Continuing my series of pale ales and IPAs named after supercontinents, we are now on to Vaalbara Session IPA. Vaalbara is the theorized “first” supercontinent. It’s an appropriate name, because in many ways I’m back to my brewing roots–relatively simple malt bill, and classic American hops. This recipe is modified from that of Oregon Original IPA, as published in North American Clone Brews. As a general aside about this book, it has some interesting recipes, which unfortunately often require a fair bit of tweaking to achieve stated gravity, etc. In any case, they provide inspiration.

My efficiency was rather low on this batch, and I will chalk it up to a abnormally coarse crush on the mill at my LHBS. Usually they are pretty good about staying on top of this, and I’ve never had an issue before, so I am guessing this is a fluke. While looking at the milled grains, I remember thinking, “Hmm, this looks kinda coarse.” That’s what I get for not listening to my gut. In any case, it has spurred me to look into getting a grain mill so that I have a little more control and consistency. Additionally, the low efficiency resulted in a lower-than-calculated starting gravity, so I changed the recipe title from “IPA” to “Session IPA”.

Vaalbara Session IPA

  • 10 lbs. 2 row malt (2.0 SRM)
  • 1.5 lbs biscuit malt
  • 1 lbs. 20° crystal malt
  • 0.75 oz. Chinook hops pellets (bittering, first addition; 13.00% alpha, 3.4% beta)
  • 1 oz. Cascade hops pellets (bittering, second addition; 7.3% alpha, 5.3% beta)
  • 1.5 oz. Cascade hops pellets (dry-hopping; 7.3% alpha, 5.3% beta)
  • 1 tsp. Irish moss
  • 1 pkg. Safale US-05 dry yeast (11 g)
  • I mashed in with 4 gallons of water at 164°. The mash was too low in temperature [note to self: continue to adjust properties for equipment in BeerSmith], so I added 2 quarts of boiling water, which when stirred in brought the mash up to 154° (stable still after 30 minutes).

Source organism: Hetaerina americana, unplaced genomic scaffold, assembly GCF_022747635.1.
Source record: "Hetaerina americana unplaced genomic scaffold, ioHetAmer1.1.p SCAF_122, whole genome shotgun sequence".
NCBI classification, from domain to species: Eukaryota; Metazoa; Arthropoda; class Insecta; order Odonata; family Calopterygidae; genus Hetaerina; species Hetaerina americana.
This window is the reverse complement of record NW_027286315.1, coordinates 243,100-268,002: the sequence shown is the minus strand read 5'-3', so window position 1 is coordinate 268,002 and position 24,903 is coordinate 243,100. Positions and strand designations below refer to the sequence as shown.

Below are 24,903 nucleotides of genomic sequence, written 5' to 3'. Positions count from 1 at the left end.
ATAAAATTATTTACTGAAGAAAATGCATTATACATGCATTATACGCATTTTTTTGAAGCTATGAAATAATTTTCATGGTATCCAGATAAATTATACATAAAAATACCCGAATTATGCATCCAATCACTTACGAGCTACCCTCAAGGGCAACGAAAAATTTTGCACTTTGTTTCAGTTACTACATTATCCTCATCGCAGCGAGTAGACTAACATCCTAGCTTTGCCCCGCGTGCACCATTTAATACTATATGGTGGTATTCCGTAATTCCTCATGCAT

• I drained the mash tun, and added 3.25 gallons of water at 186 degrees. This stabilized the mash at 166°.
  • In total, I collected ~6.25 gallons of wort, with a starting gravity estimated at 1.037. This calculates out to 52% efficiency; probably so low due to a coarse crush.
  • I boiled the wort down for 30 minutes at a vigorous boil, to bump up the gravity a touch. By the end of this phase, I had approximately 5.5 gallons.
  • After 30 minutes, I added the Chinook hops (which thus had a total of 60 minutes boiling).
  • After another 30 minutes, I added 1 oz. of Cascade hops (which thus had a total of 30 minutes boiling). At this point, I had approximately 5.1 gallons.
  • After another 15 minutes, I added 1 tsp. of Irish moss (which thus had a total of 15 minutes boiling). I was down to ~4.6 gallons by this point.
  • After a total of 90 minutes of boiling, I turned off the heat and cooled the wort down to around 82° with my wort chiller.
  • I ended up with 4 gallons of wort in the primary fermenter. I pitched the yeast, and sealed up the whole thing. I will be fermenting at 66°.
  • I brewed the beer on Saturday, August 23. By the next morning, the fermenter was happily percolating along.
  • Starting gravity is 1.045 at 60°. This should work out to around 4.6% abv.